# Topology Counterexample - Book Error?: Prove: Let f:(X, T) -> (Y, T*) be open and onto, and let B be a Base for T. Show f(B) is a base for T*

From Schaum's Topology Outline, Chapter 7, Supplementary problem #39.

Prove: Let $$f:(X,\mathscr{T})\rightarrow (Y, \mathscr{T*})$$ be open and onto, and let $$\mathscr{B}$$ be a base for $$\mathscr{T}$$. Then {$$f [B]:B\in \mathscr{B}$$} is a base for $$\mathscr{T*}$$.

I think this cannot be proved in general. [Edit: The book does not specify whether or not $$f$$ is continuous. Other problems in the same section do occasionally say "Let $$f$$ be continuous", so I don't think we can assume continuity here.]

Here is what I believe is a counterexample. Please let me know if I'm missing something:

Let $$X = \{a,b,c,d\}$$ and $$\mathscr{T} = \{X, \{a,b\}, \{c,d\}, \emptyset\}$$

Let $$Y = \{1,2,3\}$$ and $$\mathscr{T*} = \{Y, \{1,2\}, \{2,3\}, \{2\}, \emptyset\}$$

Define the function, $$f:X\rightarrow Y, f(a) = 1; f(b) = f(c) = 2; f(d) = 3$$

Then, $$f$$ is open because it maps open sets to open sets, and $$f$$ is onto because every element of $$Y$$ is mapped to.

Now, let $$\mathscr{B} = \{\{a,b\},\{c,d\}\}$$ be a base for $$\mathscr{T}$$.

This is base because its elements are open sets and every open set in $$\mathscr{T}$$ is a union of members of $$\mathscr{B}$$. (NB: the empty union provides the empty set)

But then $$\{f [B]:B\in \mathscr{B}\}=\{\{1,2\},\{2,3\}\}$$, which is NOT a base for $$\mathscr{T*}$$ because you cannot obtain the open set $$\{2\}$$ with unions of elements of this set.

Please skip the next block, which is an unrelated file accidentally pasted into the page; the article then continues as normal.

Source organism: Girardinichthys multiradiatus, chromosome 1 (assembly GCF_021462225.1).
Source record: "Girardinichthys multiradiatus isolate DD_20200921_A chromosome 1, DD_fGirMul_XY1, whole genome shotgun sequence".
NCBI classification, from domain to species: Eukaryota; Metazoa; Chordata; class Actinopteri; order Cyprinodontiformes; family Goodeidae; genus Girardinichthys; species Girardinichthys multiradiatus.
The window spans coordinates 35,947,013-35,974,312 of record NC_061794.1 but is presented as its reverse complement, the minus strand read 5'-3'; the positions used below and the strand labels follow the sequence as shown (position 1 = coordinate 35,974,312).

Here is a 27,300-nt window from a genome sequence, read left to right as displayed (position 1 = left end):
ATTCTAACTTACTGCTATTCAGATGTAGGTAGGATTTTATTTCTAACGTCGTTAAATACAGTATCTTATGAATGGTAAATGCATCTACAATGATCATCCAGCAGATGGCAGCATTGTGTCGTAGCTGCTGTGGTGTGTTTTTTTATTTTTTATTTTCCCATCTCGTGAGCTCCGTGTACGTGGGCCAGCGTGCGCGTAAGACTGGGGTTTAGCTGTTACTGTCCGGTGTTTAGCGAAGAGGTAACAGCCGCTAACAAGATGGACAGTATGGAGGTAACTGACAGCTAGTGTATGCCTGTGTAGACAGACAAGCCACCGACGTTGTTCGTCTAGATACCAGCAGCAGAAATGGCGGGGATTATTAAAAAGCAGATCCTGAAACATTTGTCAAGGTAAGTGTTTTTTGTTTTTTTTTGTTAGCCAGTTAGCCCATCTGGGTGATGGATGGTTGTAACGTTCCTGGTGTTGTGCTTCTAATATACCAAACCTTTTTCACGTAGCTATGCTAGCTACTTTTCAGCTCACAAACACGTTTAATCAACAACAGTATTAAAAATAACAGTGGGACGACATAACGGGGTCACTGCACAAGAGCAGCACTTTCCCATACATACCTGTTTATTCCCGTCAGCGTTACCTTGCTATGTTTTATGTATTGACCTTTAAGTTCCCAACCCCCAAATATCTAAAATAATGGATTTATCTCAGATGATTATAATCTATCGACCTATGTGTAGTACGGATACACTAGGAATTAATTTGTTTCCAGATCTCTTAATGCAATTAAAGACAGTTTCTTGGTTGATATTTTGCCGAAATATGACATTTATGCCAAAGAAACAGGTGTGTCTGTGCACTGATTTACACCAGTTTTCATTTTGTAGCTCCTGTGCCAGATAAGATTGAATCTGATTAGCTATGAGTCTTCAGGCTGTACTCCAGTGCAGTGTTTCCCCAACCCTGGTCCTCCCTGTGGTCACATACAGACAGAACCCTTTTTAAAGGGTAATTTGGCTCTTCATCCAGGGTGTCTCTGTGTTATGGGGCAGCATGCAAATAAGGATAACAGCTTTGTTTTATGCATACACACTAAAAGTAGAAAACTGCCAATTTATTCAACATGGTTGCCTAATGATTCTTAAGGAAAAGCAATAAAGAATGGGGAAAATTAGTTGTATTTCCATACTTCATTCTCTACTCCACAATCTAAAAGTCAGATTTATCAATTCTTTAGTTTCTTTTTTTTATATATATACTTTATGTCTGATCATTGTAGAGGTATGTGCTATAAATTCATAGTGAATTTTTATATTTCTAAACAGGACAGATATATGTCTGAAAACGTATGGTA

So the general statement of the proof is false.

• Your $f$ is not continuous. I guess $f$ has to be continuous? Commented Mar 14, 2022 at 20:43
• Good point, but there's nothing in the statement of the problem that says $f$ is continuous. Other problems don't seem to assume that it is without saying so, i.e., other problems explicitly tell you "Let f be continous". So since this one doesn't, I'm not assuming it. Commented Mar 14, 2022 at 20:48
• If we assume $f$ is additionally continuous and $y \in U \subset Y$ is an open neighbourhood of $y$, then $V := f^{-1}(U)$ is open and there is a point $x \in V$ with $f(x) = y$. Because $\mathscr{B}$ is a basis there is $B \in \mathscr{B}$ with $x \in B \subset V$ open. Then $y = f(x) \in f(B) \subset f(V) = U$ is an open neighbourhood. So it seems to hold in this case. Commented Mar 14, 2022 at 20:55
• Indeed if you only want open and onto you can simplify/generify your example: Let $X$ be a set and $\mathscr{T} = \{\emptyset, X\}$ be the indiscrete topology and $\mathscr{T}' = \mathscr{P}(X)$ be the discrete topology. Then $f \colon (X, \mathscr{T}) \to (X, \mathscr{T}'),\, x \mapsto x$ is bijective and open, but a counterexample if $|X| \geq 2$, whatever basis you choose on $(X, \mathscr{T})$. So the statement doesn't make a lot of sense without $f$ being continuous. Commented Mar 14, 2022 at 21:01